HIPAAWhat to Know About HIPAA as an Office Manager

The Health Information Portability and Protection Act (HIPAA) got enacted in 1996. The regulation stipulates standards that healthcare organizations and vendors must adhere to when it comes to patients’ protected health information (PHI). HIPAA-beholden organizations must secure their PHI for them to gain compliance status.  

Healthcare organizations and their vendors must appoint a HIPAA manager to oversee the implementation of the compliance program. If your organization has any HIPAA obligations and you get selected for this role, you should be aware of those regulations and what they mean to your business. Here’s what you should know as an office manager.

Who Are the Covered Entities?

“Covered entities” refer to health insurers, healthcare providers, and any other professional individuals/organizations that handle patients’ medical information in the course of their work. The HIPAA rule doesn’t apply to family caregivers and private citizens. Those in the latter category should take steps to ensure that the patients agree to have their information shared.

The HIPAA rule is intended to ensure patients’ privacy. In the healthcare industry, providers continuously communicate with each other and with third-parties such as insurers. In the course of these communications, patients’ PHI always gets shared. However, this should be done in good faith, and in patients’ best interest.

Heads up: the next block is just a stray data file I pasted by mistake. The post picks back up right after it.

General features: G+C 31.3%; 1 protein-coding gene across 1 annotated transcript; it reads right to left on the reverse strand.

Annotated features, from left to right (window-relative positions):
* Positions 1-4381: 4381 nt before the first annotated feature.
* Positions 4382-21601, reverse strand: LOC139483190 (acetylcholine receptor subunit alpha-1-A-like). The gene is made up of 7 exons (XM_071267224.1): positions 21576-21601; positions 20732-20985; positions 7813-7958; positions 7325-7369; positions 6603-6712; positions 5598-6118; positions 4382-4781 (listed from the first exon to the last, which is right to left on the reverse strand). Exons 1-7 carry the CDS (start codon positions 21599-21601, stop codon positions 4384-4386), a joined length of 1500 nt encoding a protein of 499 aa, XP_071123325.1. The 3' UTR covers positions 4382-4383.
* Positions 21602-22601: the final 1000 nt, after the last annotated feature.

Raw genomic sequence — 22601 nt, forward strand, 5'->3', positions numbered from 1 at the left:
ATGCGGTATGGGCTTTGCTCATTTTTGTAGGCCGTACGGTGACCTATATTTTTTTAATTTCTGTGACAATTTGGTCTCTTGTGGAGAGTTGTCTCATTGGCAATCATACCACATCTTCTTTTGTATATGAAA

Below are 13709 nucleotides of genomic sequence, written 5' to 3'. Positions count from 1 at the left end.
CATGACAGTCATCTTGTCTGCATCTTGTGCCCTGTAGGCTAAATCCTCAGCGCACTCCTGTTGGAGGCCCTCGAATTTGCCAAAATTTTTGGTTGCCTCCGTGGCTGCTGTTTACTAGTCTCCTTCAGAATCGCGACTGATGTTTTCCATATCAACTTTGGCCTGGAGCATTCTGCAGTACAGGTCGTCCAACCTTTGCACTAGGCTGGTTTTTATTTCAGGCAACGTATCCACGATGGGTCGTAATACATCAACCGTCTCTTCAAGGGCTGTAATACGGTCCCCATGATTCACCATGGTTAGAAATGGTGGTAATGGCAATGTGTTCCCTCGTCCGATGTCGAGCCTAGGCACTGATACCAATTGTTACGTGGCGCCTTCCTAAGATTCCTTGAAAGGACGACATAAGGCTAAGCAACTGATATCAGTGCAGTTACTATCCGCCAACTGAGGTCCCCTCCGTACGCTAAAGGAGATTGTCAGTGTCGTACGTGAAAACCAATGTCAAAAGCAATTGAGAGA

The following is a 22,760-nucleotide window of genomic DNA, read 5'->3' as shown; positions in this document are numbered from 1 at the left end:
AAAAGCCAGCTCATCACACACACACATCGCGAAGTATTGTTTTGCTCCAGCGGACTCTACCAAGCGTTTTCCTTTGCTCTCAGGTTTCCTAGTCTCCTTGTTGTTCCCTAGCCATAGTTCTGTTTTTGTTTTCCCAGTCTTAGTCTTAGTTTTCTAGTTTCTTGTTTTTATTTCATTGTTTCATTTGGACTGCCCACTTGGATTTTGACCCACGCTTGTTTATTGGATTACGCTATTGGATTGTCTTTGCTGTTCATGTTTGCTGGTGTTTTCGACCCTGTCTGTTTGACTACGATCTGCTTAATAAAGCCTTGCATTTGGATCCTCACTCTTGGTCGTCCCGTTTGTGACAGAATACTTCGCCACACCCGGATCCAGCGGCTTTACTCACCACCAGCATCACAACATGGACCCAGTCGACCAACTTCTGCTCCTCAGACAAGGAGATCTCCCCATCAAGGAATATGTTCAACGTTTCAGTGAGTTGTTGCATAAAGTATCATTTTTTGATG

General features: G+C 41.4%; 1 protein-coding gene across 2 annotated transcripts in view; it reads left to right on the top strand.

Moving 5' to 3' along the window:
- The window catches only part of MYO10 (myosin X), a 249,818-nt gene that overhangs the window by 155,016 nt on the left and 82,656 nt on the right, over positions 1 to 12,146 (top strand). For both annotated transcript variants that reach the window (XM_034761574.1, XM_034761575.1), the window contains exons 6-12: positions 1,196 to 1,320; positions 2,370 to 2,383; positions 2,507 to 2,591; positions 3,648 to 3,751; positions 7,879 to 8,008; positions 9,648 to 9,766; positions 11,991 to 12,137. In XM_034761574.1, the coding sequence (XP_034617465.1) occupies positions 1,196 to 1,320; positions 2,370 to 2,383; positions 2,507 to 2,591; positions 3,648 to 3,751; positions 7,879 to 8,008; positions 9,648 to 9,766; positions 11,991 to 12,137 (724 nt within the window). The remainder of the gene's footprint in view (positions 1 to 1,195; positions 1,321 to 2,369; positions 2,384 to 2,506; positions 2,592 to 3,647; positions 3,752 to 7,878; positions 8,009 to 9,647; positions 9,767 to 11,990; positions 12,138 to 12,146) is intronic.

What Information is Protected?

HIPAA seeks to protect all personally-identifiable health information that is either held or transmitted by covered entities. Therefore, your organization will be held liable if patients’ PHI gets transmitted illicitly orally, in written form, or electronically. This HIPAA rule protects information relating to:

  • A patient’s future, present, or past mental or physical health/conditions
  • The type of health care that was provided to patients (including lab results and clinical notes)
  • Payments relating to an individual’s health care (including billing records)
  • Demographic data and information such as name and contact details that can be used to identify an individual.

In the course of rendering its services to patients, your organization will create, store, or transmit PHI. Therefore, it’s also your responsibility to secure the information. Family caregivers may handle some of this information, but they are not responsible for protecting it the way your organization is.

HIPAA Security Rule Safeguards

As part of its compliance guidelines, the HIPAA security rule enacted industry standards pertaining to the handling, transmission, and maintenance of PHI. The security rule applies to covered entities and their business associates. It stipulates the technical, physical, and administrative safeguards that should be enacted to secure PHI. The safeguards ensure the integrity, availability, and confidentiality of PHI. Here’s a breakdown of the safeguards.

  • Administrative Safeguards

             Covered entities should have written procedures and policies regarding the handling of PHI. These policies and procedures should be regularly updated so that they reflect current business processes. They should also be tailor-made to fit your organization’s scope of operation. The management and employees should be trained on the procedures and policies so that they handle            PHI properly.

  • Technical Safeguards